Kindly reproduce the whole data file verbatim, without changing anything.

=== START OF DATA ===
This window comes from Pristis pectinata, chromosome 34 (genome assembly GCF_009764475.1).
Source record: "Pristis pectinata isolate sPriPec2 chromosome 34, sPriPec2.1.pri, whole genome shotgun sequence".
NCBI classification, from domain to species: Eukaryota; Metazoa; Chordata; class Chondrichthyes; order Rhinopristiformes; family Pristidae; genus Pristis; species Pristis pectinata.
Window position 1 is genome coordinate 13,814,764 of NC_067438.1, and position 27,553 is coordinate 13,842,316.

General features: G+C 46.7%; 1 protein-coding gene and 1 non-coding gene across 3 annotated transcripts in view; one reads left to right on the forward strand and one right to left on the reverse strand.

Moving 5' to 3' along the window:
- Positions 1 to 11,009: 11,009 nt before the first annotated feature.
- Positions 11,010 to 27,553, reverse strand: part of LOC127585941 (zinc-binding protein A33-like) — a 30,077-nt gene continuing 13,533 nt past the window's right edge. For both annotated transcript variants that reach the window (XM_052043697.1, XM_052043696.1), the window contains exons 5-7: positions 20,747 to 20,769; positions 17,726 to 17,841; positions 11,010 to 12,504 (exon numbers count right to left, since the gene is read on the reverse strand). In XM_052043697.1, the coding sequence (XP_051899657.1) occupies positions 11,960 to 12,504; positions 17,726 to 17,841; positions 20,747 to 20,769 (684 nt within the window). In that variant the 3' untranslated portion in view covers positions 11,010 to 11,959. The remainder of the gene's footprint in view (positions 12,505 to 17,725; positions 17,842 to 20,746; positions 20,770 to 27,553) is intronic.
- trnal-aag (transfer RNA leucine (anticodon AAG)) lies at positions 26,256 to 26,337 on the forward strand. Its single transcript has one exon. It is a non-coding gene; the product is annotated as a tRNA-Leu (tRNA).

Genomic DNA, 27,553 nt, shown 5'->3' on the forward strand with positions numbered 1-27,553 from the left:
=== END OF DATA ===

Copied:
This window comes from Pristis pectinata, chromosome 34 (genome assembly GCF_009764475.1).
Source record: "Pristis pectinata isolate sPriPec2 chromosome 34, sPriPec2.1.pri, whole genome shotgun sequence".
NCBI classification, from domain to species: Eukaryota; Metazoa; Chordata; class Chondrichthyes; order Rhinopristiformes; family Pristidae; genus Pristis; species Pristis pectinata.
Window position 1 is genome coordinate 13,814,764 of NC_067438.1, and position 27,553 is coordinate 13,842,316.

General features: G+C 46.7%; 1 protein-coding gene and 1 non-coding gene across 3 annotated transcripts in view; one reads left to right on the forward strand and one right to left on the reverse strand.

Moving 5' to 3' along the window:
- Positions 1 to 11,009: 11,009 nt before the first annotated feature.
- Positions 11,010 to 27,553, reverse strand: part of LOC127585941 (zinc-binding protein A33-like) — a 30,077-nt gene continuing 13,533 nt past the window's right edge. For both annotated transcript variants that reach the window (XM_052043697.1, XM_052043696.1), the window contains exons 5-7: positions 20,747 to 20,769; positions 17,726 to 17,841; positions 11,010 to 12,504 (exon numbers count right to left, since the gene is read on the reverse strand). In XM_052043697.1, the coding sequence (XP_051899657.1) occupies positions 11,960 to 12,504; positions 17,726 to 17,841; positions 20,747 to 20,769 (684 nt within the window). In that variant the 3' untranslated portion in view covers positions 11,010 to 11,959. The remainder of the gene's footprint in view (positions 12,505 to 17,725; positions 17,842 to 20,746; positions 20,770 to 27,553) is intronic.
- trnal-aag (transfer RNA leucine (anticodon AAG)) lies at positions 26,256 to 26,337 on the forward strand. Its single transcript has one exon. It is a non-coding gene; the product is annotated as a tRNA-Leu (tRNA).

Genomic DNA, 27,553 nt, shown 5'->3' on the forward strand with positions numbered 1-27,553 from the left: